Clinton and Madeleine 'Half'-bright kowtowed to North Korea and provided the diminutive dictator with concession after concession. In October of 2000, Albright went to North Korea to cut a missile deal. While pronouncing Kim Jong Il a "jovial and forthcoming and interested and knowledgable" leader, she sat, watched and applauded at the national stadium as North Korea's nuclear and missile programs were floated by. Earlier that year she had declared to dictators world wide that the State Department would no longer call dictatorships "rogue states" but would be termed "states of concern." At that time North Korea proposed that in exchange for cancelling its missile program, the US would pay them $1 billion per year for 3 years, and provide the North Koreans with free satellite launches. Kim Jong Il was, in effect, rewarded for doing whatever he wanted.
From Rich Lowry's book, Legacy:
The US came to believe in 1997 that North Korea had built an underground nuclear facility in Kumchang-ri. The administrtation still dishonestly maintained that all was well with the Agreed Framework. On July 8, 1998, Madeleine Albright told Congress, the Agreed Framework had "frozen North Korea's dangerous nuclear weapons program."
~Legacy: Paying the price for the Clinton years" (Lowry) p. 242
And yes, it is Clinton's fault for where we are with North Korea.
|But an aid policy initiated by the Clinton administration in the mid-1990s to finance two light water nuclear reactors in North Korea puts the isolated communist country on the fast track in the manufacture of nuclear weapons, William R. Graham and Victor Gilinsky told members of the House Policy Committee.|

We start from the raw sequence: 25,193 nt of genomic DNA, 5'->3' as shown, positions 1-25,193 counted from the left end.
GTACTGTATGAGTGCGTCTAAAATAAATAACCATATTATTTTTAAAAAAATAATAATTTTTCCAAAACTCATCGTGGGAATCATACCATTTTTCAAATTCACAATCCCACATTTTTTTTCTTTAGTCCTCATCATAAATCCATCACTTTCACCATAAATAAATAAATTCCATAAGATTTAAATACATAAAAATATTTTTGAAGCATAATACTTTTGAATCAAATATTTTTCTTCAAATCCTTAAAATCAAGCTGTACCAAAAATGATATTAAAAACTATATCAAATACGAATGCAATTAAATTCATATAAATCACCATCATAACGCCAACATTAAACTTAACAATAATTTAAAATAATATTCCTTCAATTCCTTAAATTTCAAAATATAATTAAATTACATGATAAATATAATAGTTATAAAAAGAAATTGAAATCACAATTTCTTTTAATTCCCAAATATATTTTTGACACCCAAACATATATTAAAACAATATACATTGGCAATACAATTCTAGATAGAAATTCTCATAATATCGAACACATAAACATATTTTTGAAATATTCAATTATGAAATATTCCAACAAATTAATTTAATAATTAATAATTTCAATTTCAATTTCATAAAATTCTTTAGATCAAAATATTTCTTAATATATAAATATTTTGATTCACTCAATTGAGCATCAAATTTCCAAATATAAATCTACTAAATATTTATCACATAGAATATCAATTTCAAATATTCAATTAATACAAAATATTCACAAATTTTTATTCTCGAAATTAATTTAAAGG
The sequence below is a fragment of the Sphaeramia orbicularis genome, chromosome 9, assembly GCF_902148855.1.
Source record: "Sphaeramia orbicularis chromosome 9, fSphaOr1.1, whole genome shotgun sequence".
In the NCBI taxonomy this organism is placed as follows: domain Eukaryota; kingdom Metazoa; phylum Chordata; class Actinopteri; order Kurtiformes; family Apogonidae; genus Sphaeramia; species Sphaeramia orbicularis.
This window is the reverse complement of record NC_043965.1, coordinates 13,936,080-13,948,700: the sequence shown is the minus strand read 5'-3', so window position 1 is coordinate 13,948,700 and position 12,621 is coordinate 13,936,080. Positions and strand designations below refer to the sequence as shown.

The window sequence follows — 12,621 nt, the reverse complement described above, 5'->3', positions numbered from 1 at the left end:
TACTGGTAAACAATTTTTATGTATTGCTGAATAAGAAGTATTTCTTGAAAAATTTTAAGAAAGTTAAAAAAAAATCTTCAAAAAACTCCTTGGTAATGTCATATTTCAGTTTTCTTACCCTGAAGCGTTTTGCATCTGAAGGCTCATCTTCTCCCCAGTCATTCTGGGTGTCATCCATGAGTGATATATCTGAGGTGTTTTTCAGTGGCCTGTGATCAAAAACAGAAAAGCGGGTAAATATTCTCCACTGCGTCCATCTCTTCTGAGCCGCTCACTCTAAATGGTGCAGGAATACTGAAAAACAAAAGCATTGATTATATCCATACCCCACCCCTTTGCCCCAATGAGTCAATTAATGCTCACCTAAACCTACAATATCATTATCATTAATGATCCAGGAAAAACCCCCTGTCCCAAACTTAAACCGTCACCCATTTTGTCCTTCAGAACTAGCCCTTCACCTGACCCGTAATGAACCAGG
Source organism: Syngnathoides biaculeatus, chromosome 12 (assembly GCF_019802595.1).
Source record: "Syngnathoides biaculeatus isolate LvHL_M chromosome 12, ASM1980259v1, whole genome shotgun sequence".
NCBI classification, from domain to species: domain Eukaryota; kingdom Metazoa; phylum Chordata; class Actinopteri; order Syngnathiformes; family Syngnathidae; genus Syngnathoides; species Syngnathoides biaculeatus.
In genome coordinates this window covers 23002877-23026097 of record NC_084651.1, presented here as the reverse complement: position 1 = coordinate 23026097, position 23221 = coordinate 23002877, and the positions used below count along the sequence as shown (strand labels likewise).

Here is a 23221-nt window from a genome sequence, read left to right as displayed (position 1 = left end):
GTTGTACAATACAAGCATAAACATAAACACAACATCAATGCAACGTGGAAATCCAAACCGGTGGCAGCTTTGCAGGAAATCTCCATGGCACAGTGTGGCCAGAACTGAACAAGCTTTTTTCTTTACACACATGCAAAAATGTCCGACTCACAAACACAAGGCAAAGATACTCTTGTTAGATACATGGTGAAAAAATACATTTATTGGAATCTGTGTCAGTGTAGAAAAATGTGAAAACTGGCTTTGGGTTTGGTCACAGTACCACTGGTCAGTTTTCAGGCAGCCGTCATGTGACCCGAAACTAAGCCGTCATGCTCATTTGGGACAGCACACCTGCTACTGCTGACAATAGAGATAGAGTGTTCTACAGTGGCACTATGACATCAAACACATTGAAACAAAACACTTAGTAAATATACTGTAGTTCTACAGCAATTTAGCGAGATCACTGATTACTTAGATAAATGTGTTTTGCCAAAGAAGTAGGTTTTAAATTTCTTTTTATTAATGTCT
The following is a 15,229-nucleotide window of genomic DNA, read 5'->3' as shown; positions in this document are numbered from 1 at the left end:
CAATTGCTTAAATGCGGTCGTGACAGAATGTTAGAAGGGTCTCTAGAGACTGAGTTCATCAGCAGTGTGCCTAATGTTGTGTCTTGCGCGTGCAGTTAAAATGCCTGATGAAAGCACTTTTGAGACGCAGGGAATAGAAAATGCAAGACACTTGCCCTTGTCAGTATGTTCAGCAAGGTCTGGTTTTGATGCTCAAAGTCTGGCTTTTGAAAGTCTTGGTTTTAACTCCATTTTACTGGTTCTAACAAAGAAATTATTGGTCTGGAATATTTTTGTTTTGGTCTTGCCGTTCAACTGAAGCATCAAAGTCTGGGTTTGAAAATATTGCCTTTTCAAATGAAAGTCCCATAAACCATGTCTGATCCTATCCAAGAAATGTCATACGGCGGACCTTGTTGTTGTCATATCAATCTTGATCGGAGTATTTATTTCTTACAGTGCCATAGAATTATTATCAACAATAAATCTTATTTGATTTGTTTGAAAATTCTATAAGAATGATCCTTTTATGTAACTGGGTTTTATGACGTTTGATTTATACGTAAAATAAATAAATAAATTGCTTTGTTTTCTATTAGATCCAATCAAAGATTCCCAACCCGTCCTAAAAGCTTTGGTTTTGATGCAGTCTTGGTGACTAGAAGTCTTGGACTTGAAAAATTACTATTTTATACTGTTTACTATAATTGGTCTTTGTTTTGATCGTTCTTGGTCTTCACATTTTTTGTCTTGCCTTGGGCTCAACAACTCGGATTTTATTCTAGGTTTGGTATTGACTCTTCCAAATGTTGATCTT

North Korea's missile proliferation has accelerated dramatically since the Clinton-Gore administration began giving aid to the regime in 1994.
"There were no known No-dong missile sales abroad until after the United States signed the so-called Agreed Framework with North Korea," House Speaker Dennis Hastert's North Korea advisory group reported.
But since U.S. aid began, the communist state has sold crucial technology to Iran for the Shahab missile that now threatens U.S. forces and their allies in the Middle East, and for a Pakistani missile in 1998 that disrupted the fragile stability of South Asia.
For once, the New York Times brings in a conservative opinion writer and, of course, he gets it right.
America has three key strategic goals in the wake of the North Korean nuclear test. The first is to enhance the security of those American allies most directly threatened by North Korean nuclear weapons: Japan and South Korea.
You know what's going to happen: Bush will say that he's "disappointed" and then go to the UN for sanctions. The UN will vote to criticize North Korea but nothing, in effect, will change. We'll hear admonishments, sanctions, calls for inspectors then more talk, talk, talk. The Democrats are already calling for "talks" to be set up with North Korea.
We should send a few planes into North Korea and bomb their delivery platforms. Talk is cheap but nothing says, "Stop it right now" than a few dozen daisy-cutters raining down on your palace and uranium factories.